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The Ready action in the PHB specifies that you can specify what circumstances will trigger it, and that when the trigger occurs, you can take your reaction or ignore the trigger. Further, if the action doesn't occur, you don't do anything. The only written condition on the trigger is that it is a "perceivable circumstance."

It seems to me that, RAW, you could always use the trigger "If I perceive literally anything happening," and choose to ignore the trigger whenever you don't feel like using the readied action -- effectively triggering whenever you want. Is this a valid condition for the Ready action? If so, it seems as if the further conditions on the Ready action are unnecessary, and as if you could just always use that trigger rather than specifying a specific condition, but that seems unlikely.

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The perceivable circumstance must be particular.

You've missed some context from the rules for the Ready action (emphasis mine):

Sometimes you want to get the jump on a foe or wait for a particular circumstance before you act. To do so, you can take the Ready action on your turn, which lets you act using your reaction before the start of your next turn.

First, you decide what perceivable circumstance will trigger your reaction. Then, you choose the action you will take in response to that trigger, or you choose to move up to your speed in response to it. Examples include "If the cultist steps on the trapdoor, I'll pull the lever that opens it," and "If the goblin steps next to me, I move away."

The trigger must be both perceivable and particular. Though "literally anything happening" is technically something you can perceive, it's not particular, given that it would trigger immediately on the same turn you take the Ready action (the world doesn't stop being full of perceptible happenings on your turn). It also doesn't fit the examples given at face value, each of which depends on obvious occurrences.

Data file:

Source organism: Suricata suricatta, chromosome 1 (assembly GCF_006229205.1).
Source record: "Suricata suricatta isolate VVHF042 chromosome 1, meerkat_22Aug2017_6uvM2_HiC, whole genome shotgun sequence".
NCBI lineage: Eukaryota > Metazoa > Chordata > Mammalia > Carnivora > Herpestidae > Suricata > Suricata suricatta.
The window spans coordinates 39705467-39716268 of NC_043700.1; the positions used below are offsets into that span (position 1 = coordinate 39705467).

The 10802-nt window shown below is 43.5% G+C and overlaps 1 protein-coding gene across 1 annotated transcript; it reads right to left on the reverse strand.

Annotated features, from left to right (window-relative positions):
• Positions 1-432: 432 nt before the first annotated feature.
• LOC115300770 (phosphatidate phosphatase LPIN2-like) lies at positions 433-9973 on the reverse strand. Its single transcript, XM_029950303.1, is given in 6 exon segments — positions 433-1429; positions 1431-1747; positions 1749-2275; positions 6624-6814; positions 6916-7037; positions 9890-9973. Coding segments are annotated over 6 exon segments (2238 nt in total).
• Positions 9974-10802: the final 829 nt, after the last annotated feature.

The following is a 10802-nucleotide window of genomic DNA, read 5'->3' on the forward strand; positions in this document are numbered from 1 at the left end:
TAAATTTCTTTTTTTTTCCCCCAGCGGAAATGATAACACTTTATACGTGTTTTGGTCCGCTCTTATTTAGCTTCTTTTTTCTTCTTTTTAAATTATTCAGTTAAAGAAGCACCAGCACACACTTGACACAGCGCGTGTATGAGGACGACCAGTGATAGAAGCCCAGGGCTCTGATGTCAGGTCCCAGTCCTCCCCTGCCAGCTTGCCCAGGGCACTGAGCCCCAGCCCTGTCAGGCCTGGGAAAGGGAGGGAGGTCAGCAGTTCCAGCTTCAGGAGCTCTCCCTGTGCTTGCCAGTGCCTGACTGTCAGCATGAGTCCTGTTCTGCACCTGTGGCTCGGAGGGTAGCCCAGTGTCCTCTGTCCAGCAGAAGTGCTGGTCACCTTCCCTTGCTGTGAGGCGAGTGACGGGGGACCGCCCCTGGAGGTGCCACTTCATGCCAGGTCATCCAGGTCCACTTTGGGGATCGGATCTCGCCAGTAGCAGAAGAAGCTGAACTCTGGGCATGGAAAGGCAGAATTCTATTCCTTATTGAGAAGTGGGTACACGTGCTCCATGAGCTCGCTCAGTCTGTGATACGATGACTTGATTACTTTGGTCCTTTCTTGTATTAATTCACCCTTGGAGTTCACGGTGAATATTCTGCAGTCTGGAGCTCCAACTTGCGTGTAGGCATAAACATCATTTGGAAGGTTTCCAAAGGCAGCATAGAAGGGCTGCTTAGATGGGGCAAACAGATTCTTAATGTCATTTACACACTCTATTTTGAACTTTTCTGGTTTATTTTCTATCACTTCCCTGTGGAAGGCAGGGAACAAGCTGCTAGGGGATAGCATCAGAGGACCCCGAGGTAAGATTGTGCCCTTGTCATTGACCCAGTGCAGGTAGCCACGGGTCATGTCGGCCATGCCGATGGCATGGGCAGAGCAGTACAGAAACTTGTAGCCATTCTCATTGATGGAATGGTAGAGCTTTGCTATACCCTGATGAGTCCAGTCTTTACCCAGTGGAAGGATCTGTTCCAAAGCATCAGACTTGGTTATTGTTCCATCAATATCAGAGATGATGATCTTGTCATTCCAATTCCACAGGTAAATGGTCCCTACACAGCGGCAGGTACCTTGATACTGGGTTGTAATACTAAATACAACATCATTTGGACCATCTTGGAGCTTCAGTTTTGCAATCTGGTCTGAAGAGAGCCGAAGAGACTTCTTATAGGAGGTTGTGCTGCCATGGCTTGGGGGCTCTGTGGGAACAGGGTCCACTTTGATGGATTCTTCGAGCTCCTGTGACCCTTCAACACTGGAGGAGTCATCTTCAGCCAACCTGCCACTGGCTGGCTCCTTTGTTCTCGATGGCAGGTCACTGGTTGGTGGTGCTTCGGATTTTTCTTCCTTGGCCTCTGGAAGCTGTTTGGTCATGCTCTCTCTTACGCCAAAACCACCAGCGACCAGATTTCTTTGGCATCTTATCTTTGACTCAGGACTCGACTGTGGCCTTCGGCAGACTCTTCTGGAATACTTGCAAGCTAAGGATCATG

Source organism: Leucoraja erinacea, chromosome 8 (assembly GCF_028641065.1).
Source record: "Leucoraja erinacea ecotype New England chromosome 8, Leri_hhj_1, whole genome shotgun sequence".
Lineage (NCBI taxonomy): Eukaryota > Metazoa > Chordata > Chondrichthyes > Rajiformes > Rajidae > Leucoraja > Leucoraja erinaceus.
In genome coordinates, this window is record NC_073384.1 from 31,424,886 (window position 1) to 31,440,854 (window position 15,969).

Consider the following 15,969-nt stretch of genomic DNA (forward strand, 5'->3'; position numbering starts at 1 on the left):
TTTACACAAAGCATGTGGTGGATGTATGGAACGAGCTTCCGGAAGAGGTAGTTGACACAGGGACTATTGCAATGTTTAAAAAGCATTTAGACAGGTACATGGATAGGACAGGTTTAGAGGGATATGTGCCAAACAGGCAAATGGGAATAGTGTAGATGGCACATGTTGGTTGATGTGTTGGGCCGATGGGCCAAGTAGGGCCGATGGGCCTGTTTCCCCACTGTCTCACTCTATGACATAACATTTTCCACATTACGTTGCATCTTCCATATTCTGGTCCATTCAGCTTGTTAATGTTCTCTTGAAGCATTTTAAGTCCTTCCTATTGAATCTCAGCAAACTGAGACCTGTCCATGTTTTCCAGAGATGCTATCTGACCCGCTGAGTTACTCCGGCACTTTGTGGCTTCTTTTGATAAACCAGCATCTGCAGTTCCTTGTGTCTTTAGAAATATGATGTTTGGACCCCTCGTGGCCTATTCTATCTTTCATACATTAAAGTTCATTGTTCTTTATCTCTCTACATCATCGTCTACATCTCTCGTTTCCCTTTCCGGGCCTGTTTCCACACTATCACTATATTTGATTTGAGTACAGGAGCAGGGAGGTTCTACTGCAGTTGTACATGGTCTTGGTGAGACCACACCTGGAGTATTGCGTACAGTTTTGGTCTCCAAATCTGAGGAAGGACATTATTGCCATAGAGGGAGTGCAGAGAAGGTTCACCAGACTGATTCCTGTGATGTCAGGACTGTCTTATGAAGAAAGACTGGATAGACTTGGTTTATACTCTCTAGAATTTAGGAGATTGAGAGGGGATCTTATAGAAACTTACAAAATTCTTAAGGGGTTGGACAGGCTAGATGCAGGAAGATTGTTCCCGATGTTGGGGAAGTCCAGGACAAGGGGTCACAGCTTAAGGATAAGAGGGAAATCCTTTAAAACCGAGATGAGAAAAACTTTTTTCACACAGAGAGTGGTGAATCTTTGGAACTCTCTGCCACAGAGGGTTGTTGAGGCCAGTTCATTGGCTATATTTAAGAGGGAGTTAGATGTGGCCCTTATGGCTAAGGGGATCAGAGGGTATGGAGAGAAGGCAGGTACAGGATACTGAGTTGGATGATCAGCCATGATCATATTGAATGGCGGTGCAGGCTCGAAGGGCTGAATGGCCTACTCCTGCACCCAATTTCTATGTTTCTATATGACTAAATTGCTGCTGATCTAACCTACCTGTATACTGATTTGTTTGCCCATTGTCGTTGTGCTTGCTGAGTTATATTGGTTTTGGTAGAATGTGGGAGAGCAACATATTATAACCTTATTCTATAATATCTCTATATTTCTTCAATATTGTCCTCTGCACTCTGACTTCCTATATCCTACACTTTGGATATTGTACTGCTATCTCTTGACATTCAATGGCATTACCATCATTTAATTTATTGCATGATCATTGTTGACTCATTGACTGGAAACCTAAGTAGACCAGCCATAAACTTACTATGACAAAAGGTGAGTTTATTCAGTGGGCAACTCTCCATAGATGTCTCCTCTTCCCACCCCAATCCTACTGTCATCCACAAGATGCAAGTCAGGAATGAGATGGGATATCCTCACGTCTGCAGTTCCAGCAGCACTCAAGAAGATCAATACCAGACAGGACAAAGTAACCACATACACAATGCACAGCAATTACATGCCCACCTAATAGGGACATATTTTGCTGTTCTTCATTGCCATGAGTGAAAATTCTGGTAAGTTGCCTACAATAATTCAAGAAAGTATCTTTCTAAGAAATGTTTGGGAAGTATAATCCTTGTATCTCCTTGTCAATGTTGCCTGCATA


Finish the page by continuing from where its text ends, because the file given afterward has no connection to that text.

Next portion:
Although there's no explicit metric of specificity, the trigger you propose definitely isn't valid. The examples provide a rough estimate for triggers that most DMs should consider reasonable. Aim for the thought process of a real person making a cause-and-effect decision about the world around them.

There's sometimes a cost to ignoring the trigger.

You sometimes have to expend a resource just to take the Ready action, even if you end up ignoring the trigger, such as when you Ready to cast using a spell using a spell slot (continued from the passage above, emphasis mine):

When the trigger occurs, you can either take your reaction right after the trigger finishes or ignore the trigger... When you ready a spell, you cast it as normal but hold its energy, which you release with your reaction when the trigger occurs.

If don't use your reaction to release the spell before the start of your next turn, the spell slot is wasted. There may be other features that have a similar up-front cost when using the Ready action.

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It seems to me that, RAW, you could always use the trigger "If I perceive literally anything happening," and choose to ignore the trigger whenever you don't feel like using the readied action -- effectively triggering whenever you want. Is this a valid condition for the Ready action?

This might be a valid trigger, depending on your reading of the semantics of "particular circumstance". But it barely matters, because it's a spectacularly useless one. The rule says: